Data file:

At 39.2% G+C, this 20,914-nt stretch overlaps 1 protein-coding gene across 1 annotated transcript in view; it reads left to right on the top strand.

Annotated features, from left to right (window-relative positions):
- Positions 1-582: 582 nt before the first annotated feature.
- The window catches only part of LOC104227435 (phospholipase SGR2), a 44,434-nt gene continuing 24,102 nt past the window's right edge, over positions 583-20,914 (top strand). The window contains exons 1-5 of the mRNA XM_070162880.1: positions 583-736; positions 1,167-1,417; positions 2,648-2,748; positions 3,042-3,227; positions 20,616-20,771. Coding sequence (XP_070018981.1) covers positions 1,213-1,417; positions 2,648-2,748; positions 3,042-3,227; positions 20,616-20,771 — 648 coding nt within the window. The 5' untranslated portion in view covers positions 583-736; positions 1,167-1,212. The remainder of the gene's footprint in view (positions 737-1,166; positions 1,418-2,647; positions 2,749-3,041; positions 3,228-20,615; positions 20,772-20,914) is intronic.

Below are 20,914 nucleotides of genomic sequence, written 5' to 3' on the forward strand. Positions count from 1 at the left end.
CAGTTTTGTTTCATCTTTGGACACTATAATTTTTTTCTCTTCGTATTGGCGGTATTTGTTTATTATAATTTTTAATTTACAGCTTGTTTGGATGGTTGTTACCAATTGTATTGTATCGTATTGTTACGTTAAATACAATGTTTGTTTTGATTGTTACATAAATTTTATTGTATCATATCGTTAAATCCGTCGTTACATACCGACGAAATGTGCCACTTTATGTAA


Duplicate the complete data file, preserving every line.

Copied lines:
At 39.2% G+C, this 20,914-nt stretch overlaps 1 protein-coding gene across 1 annotated transcript in view; it reads left to right on the top strand.

Annotated features, from left to right (window-relative positions):
- Positions 1-582: 582 nt before the first annotated feature.
- The window catches only part of LOC104227435 (phospholipase SGR2), a 44,434-nt gene continuing 24,102 nt past the window's right edge, over positions 583-20,914 (top strand). The window contains exons 1-5 of the mRNA XM_070162880.1: positions 583-736; positions 1,167-1,417; positions 2,648-2,748; positions 3,042-3,227; positions 20,616-20,771. Coding sequence (XP_070018981.1) covers positions 1,213-1,417; positions 2,648-2,748; positions 3,042-3,227; positions 20,616-20,771 — 648 coding nt within the window. The 5' untranslated portion in view covers positions 583-736; positions 1,167-1,212. The remainder of the gene's footprint in view (positions 737-1,166; positions 1,418-2,647; positions 2,749-3,041; positions 3,228-20,615; positions 20,772-20,914) is intronic.

Below are 20,914 nucleotides of genomic sequence, written 5' to 3' on the forward strand. Positions count from 1 at the left end.
CAGTTTTGTTTCATCTTTGGACACTATAATTTTTTTCTCTTCGTATTGGCGGTATTTGTTTATTATAATTTTTAATTTACAGCTTGTTTGGATGGTTGTTACCAATTGTATTGTATCGTATTGTTACGTTAAATACAATGTTTGTTTTGATTGTTACATAAATTTTATTGTATCATATCGTTAAATCCGTCGTTACATACCGACGAAATGTGCCACTTTATGTAA